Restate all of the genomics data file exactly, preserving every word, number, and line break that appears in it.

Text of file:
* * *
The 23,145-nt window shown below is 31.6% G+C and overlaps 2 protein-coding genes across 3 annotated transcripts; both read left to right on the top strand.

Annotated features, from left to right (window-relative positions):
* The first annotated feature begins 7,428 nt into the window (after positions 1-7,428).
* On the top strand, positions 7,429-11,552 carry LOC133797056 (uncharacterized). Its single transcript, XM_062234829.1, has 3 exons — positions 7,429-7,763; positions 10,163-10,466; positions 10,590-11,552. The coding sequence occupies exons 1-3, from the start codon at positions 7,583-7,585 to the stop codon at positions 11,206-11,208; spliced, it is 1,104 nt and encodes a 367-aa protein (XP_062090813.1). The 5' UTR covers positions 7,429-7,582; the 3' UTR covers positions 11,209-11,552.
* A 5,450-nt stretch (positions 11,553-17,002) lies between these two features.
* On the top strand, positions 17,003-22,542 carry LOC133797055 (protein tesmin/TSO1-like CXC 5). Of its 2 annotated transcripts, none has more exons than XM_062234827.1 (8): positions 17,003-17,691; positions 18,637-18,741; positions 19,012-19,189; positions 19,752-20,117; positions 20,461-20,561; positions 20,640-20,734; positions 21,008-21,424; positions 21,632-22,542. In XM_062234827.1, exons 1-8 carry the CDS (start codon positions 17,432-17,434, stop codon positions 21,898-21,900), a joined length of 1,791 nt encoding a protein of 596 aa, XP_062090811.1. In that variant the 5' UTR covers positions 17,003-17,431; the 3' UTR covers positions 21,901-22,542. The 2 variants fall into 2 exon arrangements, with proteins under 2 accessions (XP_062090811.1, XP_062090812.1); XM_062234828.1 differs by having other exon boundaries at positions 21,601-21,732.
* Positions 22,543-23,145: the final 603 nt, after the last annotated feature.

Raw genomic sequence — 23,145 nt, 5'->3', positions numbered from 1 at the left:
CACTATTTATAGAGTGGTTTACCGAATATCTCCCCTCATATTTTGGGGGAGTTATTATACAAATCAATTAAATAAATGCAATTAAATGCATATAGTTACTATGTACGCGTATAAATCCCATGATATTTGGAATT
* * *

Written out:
The 23,145-nt window shown below is 31.6% G+C and overlaps 2 protein-coding genes across 3 annotated transcripts; both read left to right on the top strand.

Annotated features, from left to right (window-relative positions):
* The first annotated feature begins 7,428 nt into the window (after positions 1-7,428).
* On the top strand, positions 7,429-11,552 carry LOC133797056 (uncharacterized). Its single transcript, XM_062234829.1, has 3 exons — positions 7,429-7,763; positions 10,163-10,466; positions 10,590-11,552. The coding sequence occupies exons 1-3, from the start codon at positions 7,583-7,585 to the stop codon at positions 11,206-11,208; spliced, it is 1,104 nt and encodes a 367-aa protein (XP_062090813.1). The 5' UTR covers positions 7,429-7,582; the 3' UTR covers positions 11,209-11,552.
* A 5,450-nt stretch (positions 11,553-17,002) lies between these two features.
* On the top strand, positions 17,003-22,542 carry LOC133797055 (protein tesmin/TSO1-like CXC 5). Of its 2 annotated transcripts, none has more exons than XM_062234827.1 (8): positions 17,003-17,691; positions 18,637-18,741; positions 19,012-19,189; positions 19,752-20,117; positions 20,461-20,561; positions 20,640-20,734; positions 21,008-21,424; positions 21,632-22,542. In XM_062234827.1, exons 1-8 carry the CDS (start codon positions 17,432-17,434, stop codon positions 21,898-21,900), a joined length of 1,791 nt encoding a protein of 596 aa, XP_062090811.1. In that variant the 5' UTR covers positions 17,003-17,431; the 3' UTR covers positions 21,901-22,542. The 2 variants fall into 2 exon arrangements, with proteins under 2 accessions (XP_062090811.1, XP_062090812.1); XM_062234828.1 differs by having other exon boundaries at positions 21,601-21,732.
* Positions 22,543-23,145: the final 603 nt, after the last annotated feature.

Raw genomic sequence — 23,145 nt, 5'->3', positions numbered from 1 at the left:
CACTATTTATAGAGTGGTTTACCGAATATCTCCCCTCATATTTTGGGGGAGTTATTATACAAATCAATTAAATAAATGCAATTAAATGCATATAGTTACTATGTACGCGTATAAATCCCATGATATTTGGAATT